The previous plan described the Kooya Road site as being the location for a 4.5 hectare district recreational park. The site at 76 Kooya Road would still have “emerging community zone” for more houses, but they would go in alongside a new, big park with lots of space for community facilities, and if designed well could work well with the local bushland around Enoggera Hill. The development application on the site, being considered by Council, ignored that 4.5ha park and would put in just 0.7ha of public space.

It was very interesting to see in the new draft LGIP that the Council has quietly deleted their plans for a 4.5ha park and replaced them with plans for an only 0.8ha park. From there it’s barely a concession to the developers to allow their vision of a poor 0.7ha park. When the local community has been up in arms about this development not providing the park space that Council had supposedly been planning for, it seems suspicious to have the planned park re-aligned to be closer to the developer’s proposal.

You can find more information about the proposed changes to the LGIP here, and make a submission by emailing Council at [email protected] or phoning 07 3403 8888.

Submissions on the DA closed

Submissions closed on the Kooya Road development on 26 July 2023.

I made a submission on the development on 12 July. You can read my submission here.

Yard signs around in Mitchelton

My office created these yard signs for the community to put up, banding together to show united opposition to this development application. 


You may have heard about the proposed Development Application (DA) for 76 Kooya Road – and it’s a doozy. On this site, developers will put in 91 unsustainable and unaffordable urban lots, and retain only a small portion of the site for public use. This plan for dense lots will increase urban heat and put lots more cars into an area with no plan to relieve traffic with additional public and active transport infrastructure. You can find more information about the DA on Council’s development.i website here.

The Neighbourhood Plan and Long Term Infrastructure Plan suggests much more of the site should be kept as public parkland. A big public park could include other facilities like a meeting hall, community garden and playground for local kids. The proposed park, as well as being much smaller than that suggested in the Long Term Infrastructure Plan, would also largely be filled with big protected trees, limiting usable space.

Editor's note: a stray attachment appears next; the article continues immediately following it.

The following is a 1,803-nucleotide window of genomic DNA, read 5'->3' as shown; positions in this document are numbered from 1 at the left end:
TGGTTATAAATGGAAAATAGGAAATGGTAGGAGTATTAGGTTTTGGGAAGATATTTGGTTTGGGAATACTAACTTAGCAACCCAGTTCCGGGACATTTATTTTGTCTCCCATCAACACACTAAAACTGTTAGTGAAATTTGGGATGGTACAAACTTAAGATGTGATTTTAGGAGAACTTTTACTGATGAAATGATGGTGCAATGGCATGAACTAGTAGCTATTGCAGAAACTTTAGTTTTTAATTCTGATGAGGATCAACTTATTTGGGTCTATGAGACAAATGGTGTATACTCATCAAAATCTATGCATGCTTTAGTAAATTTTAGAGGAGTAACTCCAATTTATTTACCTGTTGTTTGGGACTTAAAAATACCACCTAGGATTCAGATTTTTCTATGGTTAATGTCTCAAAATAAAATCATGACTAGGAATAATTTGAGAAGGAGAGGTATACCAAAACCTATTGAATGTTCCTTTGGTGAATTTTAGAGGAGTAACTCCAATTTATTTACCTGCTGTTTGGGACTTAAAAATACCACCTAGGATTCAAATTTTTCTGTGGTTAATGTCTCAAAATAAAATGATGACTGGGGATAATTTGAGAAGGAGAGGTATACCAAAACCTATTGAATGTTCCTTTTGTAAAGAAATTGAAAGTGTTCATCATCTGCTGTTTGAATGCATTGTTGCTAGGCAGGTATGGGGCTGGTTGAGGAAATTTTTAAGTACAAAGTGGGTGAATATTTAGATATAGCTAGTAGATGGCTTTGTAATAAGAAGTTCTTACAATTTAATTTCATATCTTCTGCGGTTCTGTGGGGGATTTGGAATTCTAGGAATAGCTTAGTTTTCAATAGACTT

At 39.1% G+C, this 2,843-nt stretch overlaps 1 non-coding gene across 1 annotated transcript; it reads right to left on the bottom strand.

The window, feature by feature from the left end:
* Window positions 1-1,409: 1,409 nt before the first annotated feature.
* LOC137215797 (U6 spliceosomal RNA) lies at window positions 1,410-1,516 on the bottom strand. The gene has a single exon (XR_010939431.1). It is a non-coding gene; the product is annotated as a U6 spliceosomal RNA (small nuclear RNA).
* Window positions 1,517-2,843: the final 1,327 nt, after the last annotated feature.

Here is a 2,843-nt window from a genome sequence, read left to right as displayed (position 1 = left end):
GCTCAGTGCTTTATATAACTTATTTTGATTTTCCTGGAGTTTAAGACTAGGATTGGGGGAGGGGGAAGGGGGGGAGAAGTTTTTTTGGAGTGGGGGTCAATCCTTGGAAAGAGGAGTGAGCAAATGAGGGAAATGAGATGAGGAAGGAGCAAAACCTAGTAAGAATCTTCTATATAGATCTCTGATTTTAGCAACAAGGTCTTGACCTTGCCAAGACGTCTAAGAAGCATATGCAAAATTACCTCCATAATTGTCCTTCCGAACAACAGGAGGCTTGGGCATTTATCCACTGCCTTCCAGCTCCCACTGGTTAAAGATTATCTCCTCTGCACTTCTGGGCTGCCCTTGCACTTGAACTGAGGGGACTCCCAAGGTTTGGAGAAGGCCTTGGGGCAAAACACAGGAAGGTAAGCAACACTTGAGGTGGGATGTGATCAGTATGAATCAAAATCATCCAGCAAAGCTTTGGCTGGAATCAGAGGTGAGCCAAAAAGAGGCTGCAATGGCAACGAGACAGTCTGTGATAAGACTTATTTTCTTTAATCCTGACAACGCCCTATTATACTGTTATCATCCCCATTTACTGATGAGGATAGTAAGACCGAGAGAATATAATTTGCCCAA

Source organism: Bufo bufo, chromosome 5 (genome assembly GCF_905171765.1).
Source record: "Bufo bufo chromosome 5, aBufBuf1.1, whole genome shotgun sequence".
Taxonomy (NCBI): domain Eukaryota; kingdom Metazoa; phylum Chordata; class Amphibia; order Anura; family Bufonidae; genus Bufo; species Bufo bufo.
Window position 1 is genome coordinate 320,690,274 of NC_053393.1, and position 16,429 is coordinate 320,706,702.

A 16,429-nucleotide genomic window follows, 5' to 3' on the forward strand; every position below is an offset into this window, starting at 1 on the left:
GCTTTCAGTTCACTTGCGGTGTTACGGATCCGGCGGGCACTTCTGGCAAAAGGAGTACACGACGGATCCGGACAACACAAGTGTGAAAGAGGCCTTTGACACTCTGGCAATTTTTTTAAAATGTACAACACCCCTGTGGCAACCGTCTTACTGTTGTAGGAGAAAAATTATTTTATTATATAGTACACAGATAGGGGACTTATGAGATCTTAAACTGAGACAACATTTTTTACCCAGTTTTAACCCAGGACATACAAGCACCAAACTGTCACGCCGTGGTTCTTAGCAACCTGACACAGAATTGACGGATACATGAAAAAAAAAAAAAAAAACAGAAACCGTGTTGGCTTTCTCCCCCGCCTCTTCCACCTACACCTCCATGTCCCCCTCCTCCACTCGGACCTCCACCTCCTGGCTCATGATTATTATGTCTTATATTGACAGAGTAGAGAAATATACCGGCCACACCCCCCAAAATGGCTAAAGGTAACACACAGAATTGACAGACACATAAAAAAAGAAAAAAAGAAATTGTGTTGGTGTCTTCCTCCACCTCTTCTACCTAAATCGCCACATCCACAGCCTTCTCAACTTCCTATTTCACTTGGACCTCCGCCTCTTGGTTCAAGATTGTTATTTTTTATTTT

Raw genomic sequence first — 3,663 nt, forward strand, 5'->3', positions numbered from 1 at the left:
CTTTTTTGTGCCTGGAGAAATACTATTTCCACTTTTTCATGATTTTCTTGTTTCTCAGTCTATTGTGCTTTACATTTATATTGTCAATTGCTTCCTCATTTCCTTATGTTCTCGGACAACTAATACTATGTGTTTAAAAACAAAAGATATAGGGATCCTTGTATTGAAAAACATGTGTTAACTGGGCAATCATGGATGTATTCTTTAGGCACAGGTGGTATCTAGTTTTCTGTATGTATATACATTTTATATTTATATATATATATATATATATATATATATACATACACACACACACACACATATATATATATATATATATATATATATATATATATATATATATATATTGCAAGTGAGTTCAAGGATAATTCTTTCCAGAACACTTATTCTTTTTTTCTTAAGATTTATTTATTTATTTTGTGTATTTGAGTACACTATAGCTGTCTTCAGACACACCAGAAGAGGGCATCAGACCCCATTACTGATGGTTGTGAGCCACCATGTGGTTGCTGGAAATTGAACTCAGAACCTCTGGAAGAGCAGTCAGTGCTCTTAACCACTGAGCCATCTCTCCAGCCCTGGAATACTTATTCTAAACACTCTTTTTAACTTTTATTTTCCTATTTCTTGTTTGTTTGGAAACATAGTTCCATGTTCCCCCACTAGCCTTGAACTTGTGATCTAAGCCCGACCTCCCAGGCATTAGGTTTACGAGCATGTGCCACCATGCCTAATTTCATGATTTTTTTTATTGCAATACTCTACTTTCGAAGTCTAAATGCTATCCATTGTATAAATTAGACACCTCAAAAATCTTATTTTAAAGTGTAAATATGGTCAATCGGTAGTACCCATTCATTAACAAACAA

Since this application was put forward, many locals reached out to me to ask me to support the fight against this development. I started an online survey and it’s clear that 95% of residents don’t support the DA in its current form, and over 90% think the site should be brought into public ownership so that it can be used for the good of the community.

While we had heard that Brisbane City Council may be considering purchasing the site, it turned out that wasn’t the case at all. I called on the Federal Government to step in and buy the site if Council wouldn’t. This site is too important to be turned into unsustainable and unaffordable urban lots.

By working with the community, we can plan for a better vision for the site, that could include mixed-use, and more generous green space alongside community facilities and properly cared-for bushland. Given that we’re in a housing crisis and house prices in Mitchelton have skyrocketed up to $1 million, it would make sense to keep a portion of the lot for some public or affordable housing that will actually help to relieve the housing crisis.

Join the Conversation

Some locals have set up a Facebook group "Friends of Hungerford Farm" for members of the community opposing the development. I recommend you join the conversation with your neighbours there!